The Faribault County community lost a couple of legendary persons last week. The deaths of Dick Maher and Lillie Ziegler left a void, and the end of an era, for many people.
Maher was well known for his years of coaching wrestling and being the Athletic Director at Blue Earth Area High School.
Ziegler was an institution on the local radio airwaves for years.
I won’t try and relate their life stories in this space. Full obituaries appear elsewhere in this week’s issue, which do a much better job than I could.
I only briefly knew the two of them. Others, who knew them well, have extolled their exploits, shared funny stories about them, and remembered their lives in detail.
But, I did have the personal pleasure of having interviewed each of them over the past couple of years for stories in the Register.
Lillie was named the Faribault County Fair Person of the Year a couple of years back. It was one of many awards over her lifetime.
It may have been one of the more interesting interviews I have ever done. It certainly was one of the longest.
It didn’t take me long to realize I was in the presence of a true ‘personality.’ She had more stories than I had ink and paper for. Eventually I put the pad down and we just talked for the rest of the afternoon. While it was one of the longer interviews I had ever done, it was also one of the most interesting.
Later, Lillie invited me to be her guest on her radio show. I agreed. Then, she told me to show up and bring a recipe.
“A what,” I asked? Recipe. Everyone had to bring her their favorite recipe to share with her listeners on the radio. I obeyed, of course.
It was a bit nerve-wracking to be on the other end of being interviewed. Lillie gave me no previous idea of what she would be asking me, live on the air, and a couple of the questions almost got me stuttering – trying to think of an answer.
But, she was a character, and I enjoyed my brief friendship with her.
She liked the article I did about her, and gave me high praise for the work we were doing at the newspaper.
It didn’t take me very long after I met Dick Maher to realize I liked the guy. Of course, I found out that was not unusual —everyone did.
Sometimes on a walk I would stop at his shop and chat a while. Sometimes it was about his wood creations. Sometimes it was about the City Council.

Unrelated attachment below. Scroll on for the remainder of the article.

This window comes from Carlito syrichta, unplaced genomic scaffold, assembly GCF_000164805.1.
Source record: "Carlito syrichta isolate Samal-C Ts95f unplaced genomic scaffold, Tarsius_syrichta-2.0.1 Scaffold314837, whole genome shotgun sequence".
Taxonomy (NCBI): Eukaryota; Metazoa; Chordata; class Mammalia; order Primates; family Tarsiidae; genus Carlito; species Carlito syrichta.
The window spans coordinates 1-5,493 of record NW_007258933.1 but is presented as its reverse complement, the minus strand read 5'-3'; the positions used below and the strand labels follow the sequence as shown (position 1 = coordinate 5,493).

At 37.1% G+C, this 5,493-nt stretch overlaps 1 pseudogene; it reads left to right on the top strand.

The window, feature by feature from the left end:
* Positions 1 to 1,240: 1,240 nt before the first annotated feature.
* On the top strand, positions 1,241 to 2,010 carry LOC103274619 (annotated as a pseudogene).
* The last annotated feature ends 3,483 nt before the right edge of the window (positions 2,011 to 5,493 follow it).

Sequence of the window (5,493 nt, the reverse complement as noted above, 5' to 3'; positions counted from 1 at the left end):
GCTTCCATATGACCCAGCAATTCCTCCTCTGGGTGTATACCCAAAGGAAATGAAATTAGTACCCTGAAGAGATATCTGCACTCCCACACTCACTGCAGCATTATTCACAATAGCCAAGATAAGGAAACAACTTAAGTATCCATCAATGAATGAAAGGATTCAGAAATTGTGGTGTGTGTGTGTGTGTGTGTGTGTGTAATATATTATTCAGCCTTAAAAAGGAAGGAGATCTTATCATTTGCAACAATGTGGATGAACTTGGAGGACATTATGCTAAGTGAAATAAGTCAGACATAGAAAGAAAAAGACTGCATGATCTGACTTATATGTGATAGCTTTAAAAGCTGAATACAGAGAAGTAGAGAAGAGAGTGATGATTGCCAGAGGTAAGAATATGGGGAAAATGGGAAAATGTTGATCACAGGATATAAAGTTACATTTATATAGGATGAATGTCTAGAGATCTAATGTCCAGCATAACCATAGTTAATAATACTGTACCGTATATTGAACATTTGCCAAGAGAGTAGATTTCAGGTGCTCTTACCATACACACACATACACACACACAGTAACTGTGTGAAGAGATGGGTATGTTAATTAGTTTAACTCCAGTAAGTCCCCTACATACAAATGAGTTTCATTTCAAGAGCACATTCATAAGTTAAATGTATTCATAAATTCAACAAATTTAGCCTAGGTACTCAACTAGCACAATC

Once, I wrote that one of the detriments to having so many special council meetings was the expense of paying the council members for all the extra meetings.
Dick waited a while and then gently pointed out that the council members are paid a flat monthly fee, no matter how many meetings there are. I apologized for the error. He said it was no big deal, there are bigger issues going on than that.
Eventually I wore him down and he agreed to let me do a story about his wood shop. He said he would do it if we didn’t discuss the City Council. I agreed, but I think we both broke the agreement. We had a great visit.
We spent the afternoon touring his shop, sitting in his kitchen, and talking about his wood working hobby. And the City Council. And his mom, growing up in Iowa, being Irish, his kids, grandkids, and his philosophy of life.
Well, we didn’t call it a philosophy of life, but that is what it was.
Figure out what is the right thing to do, and then do it.
Both Jack Eustice, Blue Earth Area principal, and Rob Norman, BEA athletic director, said virtually the same thing.
Dick taught them a lot, mainly by example.
He had a high moral character, believed in doing what was right, had a great sense of humor and lots of just plain common sense, Jack and Rob say.
Dick had a huge impact on those around him, from school staff and coaches, to students and and athletes. From his fellow City Council members to the whole Blue Earth community as well.
That even includes ink-stained newspaper editors.